The reason behind this imbalance is that neither Gyllenhaal nor Hathaway's characters are very nice people, which makes it hard to care much about the things that happen to them. Soon after we are first introduced to Gyllenhaal's Jamie he is promptly fired from his job in a top-of-the-range electrical shop for unashamedly shagging his boss's girfriend in the stockroom. Receiving a punch in the face for his troubles, Jamie promptly reminds his irate former employer that he's owed a significant amount in commission and runs out of the store, flirting with a female customer all the while. Jamie comes across as shallow and arrogant from the start, which makes it very hard to care about - or indeed believe in - his emotional journey with Maggie later on. Gyllenhaal has proven in the past that he can deliver when it comes to challenging roles, but here his performance simply doesn't provide the emotional depth or connection with the audience needed to make his character either credible or appealing.

Anne Hathaway too struggles to lift Maggie off the screen, leaving her a collection of rom-com and tearjerker clichés that largely come across as irritating. The fact that Maggie is suffering from a disease rarely associated with the younger generation would seem a fairly easy way of generating sympathy for her; instead, Maggie comes across for most of the film as something of a self-obsessed bitch. Granted, suffering from Parkinson's at such a young age can't be easy, but there are so few moments in the film where Maggie shows even a modicum of care for anyone other than herself that it's hard not to consciously detach yourself from the character entirely. As a result of this, the handful of scenes where Hathaway does begin to bring some depth to her character's condition are rendered entirely useless.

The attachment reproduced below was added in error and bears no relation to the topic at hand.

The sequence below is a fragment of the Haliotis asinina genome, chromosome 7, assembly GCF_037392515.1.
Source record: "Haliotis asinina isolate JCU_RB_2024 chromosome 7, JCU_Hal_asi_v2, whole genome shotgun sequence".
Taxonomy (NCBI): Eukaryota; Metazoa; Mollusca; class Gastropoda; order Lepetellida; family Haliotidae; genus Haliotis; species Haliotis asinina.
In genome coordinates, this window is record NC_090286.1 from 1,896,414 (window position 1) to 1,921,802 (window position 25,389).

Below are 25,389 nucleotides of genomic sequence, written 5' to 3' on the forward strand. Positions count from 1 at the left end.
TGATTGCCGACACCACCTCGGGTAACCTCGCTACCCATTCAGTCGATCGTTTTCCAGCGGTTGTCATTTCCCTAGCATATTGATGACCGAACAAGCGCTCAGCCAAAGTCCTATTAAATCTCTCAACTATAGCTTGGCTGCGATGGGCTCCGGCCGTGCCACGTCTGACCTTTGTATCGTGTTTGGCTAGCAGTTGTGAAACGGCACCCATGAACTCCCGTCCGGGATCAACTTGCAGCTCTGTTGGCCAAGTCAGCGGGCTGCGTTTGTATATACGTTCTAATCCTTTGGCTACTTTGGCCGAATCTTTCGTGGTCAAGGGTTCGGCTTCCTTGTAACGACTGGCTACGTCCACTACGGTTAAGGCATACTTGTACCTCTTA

With the two main characters so undesirable, it's not difficult to see why the story becomes tedious fairly quickly. After initially seeming like an extended fling, Jamie and Maggie's relationship soon moves into more involved territory (after much preening and self-obsession from both characters), but this shift is both hard to believe and hard to care about. By the film's halfway point I'd lost virtually all interest in their relationship: when Maggie begins to self-destruct, struggling to cope with the hopelessness of her incurable condition, I genuinely wasn't bothered whether Hathaway and Gyllenhaal's characters stayed together or broke off their relationship. The incredibly clichéd rom-com climax to the film, which seems somewhat out of place following the relatively less conventional format of that which has preceded it, might have felt a bit more disappointing had my attention still been held at that point. As it is, I wasn't all that surprised - it just felt like the filmmakers had given up hope on the film a bit later than I had.

Supporting characters are either achingly out of place (Josh Gad as Jamie's brother Josh feels like he's wandered out of a Judd Apatow film) or painfully underutilised - Jamie's sales partner Bruce (Oliver Platt) appears to be a character with a story potentially much more interesting and affecting than that of Jamie and Maggie, but sadly is relegated to the position of underdeveloped side character.

Considering Love And Other Drugs is based upon a non-fiction book, it's a shame that so many elements in the film are lacking in either dimension or authenticity. Love And Other Drugs has all the ingredients to potentially make it a refreshing and original take on the rom-com genre. But with misfire after misfire in terms of plot and script coupled with lacklustre performances by the leads, this doesn't even have the quick and easy bubblegum cinema charm of safer offerings in the genre. If there was a cinematic equivalent of viagra, Love And Other Drugs would require a lengthy prescription, delivering as it does a consistently disappointing performance.